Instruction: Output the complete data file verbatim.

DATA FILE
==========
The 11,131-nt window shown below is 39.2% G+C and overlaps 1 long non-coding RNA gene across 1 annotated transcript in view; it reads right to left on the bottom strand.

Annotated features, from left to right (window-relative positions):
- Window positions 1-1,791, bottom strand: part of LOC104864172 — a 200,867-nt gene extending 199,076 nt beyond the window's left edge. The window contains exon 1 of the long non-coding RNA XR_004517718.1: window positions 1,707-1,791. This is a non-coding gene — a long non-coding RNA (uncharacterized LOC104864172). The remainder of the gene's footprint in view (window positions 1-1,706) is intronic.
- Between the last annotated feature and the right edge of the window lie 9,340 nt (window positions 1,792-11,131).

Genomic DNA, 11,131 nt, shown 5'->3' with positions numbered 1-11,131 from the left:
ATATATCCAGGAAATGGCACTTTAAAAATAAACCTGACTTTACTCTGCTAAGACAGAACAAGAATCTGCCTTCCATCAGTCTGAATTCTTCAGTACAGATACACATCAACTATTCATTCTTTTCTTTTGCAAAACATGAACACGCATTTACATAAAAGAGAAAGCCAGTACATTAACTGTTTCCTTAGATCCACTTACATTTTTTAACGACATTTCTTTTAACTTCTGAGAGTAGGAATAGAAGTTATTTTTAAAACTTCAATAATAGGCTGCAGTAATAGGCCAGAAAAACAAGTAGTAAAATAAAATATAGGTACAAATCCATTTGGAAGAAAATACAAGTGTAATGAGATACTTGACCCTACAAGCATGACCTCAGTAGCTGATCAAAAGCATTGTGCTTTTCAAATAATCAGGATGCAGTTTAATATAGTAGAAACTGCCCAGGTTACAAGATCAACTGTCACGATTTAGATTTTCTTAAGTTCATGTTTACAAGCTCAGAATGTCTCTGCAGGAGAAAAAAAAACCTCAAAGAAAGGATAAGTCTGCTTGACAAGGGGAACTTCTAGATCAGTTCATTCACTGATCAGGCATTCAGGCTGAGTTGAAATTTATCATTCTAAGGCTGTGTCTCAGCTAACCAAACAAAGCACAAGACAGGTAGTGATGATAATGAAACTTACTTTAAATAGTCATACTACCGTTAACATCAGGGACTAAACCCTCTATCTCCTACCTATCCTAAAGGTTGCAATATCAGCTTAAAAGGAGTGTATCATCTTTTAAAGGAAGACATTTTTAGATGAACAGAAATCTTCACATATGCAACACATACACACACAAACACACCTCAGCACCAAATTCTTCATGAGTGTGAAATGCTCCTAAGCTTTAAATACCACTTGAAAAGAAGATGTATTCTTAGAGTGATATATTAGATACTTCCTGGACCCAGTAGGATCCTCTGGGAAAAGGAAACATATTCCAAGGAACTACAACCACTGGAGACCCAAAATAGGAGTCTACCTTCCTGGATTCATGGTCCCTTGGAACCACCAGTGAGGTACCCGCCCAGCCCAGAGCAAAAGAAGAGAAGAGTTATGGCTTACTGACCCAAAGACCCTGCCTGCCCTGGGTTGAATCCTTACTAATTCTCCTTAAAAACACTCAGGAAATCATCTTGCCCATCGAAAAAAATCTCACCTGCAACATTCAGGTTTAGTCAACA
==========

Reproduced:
The 11,131-nt window shown below is 39.2% G+C and overlaps 1 long non-coding RNA gene across 1 annotated transcript in view; it reads right to left on the bottom strand.

Annotated features, from left to right (window-relative positions):
- Window positions 1-1,791, bottom strand: part of LOC104864172 — a 200,867-nt gene extending 199,076 nt beyond the window's left edge. The window contains exon 1 of the long non-coding RNA XR_004517718.1: window positions 1,707-1,791. This is a non-coding gene — a long non-coding RNA (uncharacterized LOC104864172). The remainder of the gene's footprint in view (window positions 1-1,706) is intronic.
- Between the last annotated feature and the right edge of the window lie 9,340 nt (window positions 1,792-11,131).

Genomic DNA, 11,131 nt, shown 5'->3' with positions numbered 1-11,131 from the left:
ATATATCCAGGAAATGGCACTTTAAAAATAAACCTGACTTTACTCTGCTAAGACAGAACAAGAATCTGCCTTCCATCAGTCTGAATTCTTCAGTACAGATACACATCAACTATTCATTCTTTTCTTTTGCAAAACATGAACACGCATTTACATAAAAGAGAAAGCCAGTACATTAACTGTTTCCTTAGATCCACTTACATTTTTTAACGACATTTCTTTTAACTTCTGAGAGTAGGAATAGAAGTTATTTTTAAAACTTCAATAATAGGCTGCAGTAATAGGCCAGAAAAACAAGTAGTAAAATAAAATATAGGTACAAATCCATTTGGAAGAAAATACAAGTGTAATGAGATACTTGACCCTACAAGCATGACCTCAGTAGCTGATCAAAAGCATTGTGCTTTTCAAATAATCAGGATGCAGTTTAATATAGTAGAAACTGCCCAGGTTACAAGATCAACTGTCACGATTTAGATTTTCTTAAGTTCATGTTTACAAGCTCAGAATGTCTCTGCAGGAGAAAAAAAAACCTCAAAGAAAGGATAAGTCTGCTTGACAAGGGGAACTTCTAGATCAGTTCATTCACTGATCAGGCATTCAGGCTGAGTTGAAATTTATCATTCTAAGGCTGTGTCTCAGCTAACCAAACAAAGCACAAGACAGGTAGTGATGATAATGAAACTTACTTTAAATAGTCATACTACCGTTAACATCAGGGACTAAACCCTCTATCTCCTACCTATCCTAAAGGTTGCAATATCAGCTTAAAAGGAGTGTATCATCTTTTAAAGGAAGACATTTTTAGATGAACAGAAATCTTCACATATGCAACACATACACACACAAACACACCTCAGCACCAAATTCTTCATGAGTGTGAAATGCTCCTAAGCTTTAAATACCACTTGAAAAGAAGATGTATTCTTAGAGTGATATATTAGATACTTCCTGGACCCAGTAGGATCCTCTGGGAAAAGGAAACATATTCCAAGGAACTACAACCACTGGAGACCCAAAATAGGAGTCTACCTTCCTGGATTCATGGTCCCTTGGAACCACCAGTGAGGTACCCGCCCAGCCCAGAGCAAAAGAAGAGAAGAGTTATGGCTTACTGACCCAAAGACCCTGCCTGCCCTGGGTTGAATCCTTACTAATTCTCCTTAAAAACACTCAGGAAATCATCTTGCCCATCGAAAAAAATCTCACCTGCAACATTCAGGTTTAGTCAACA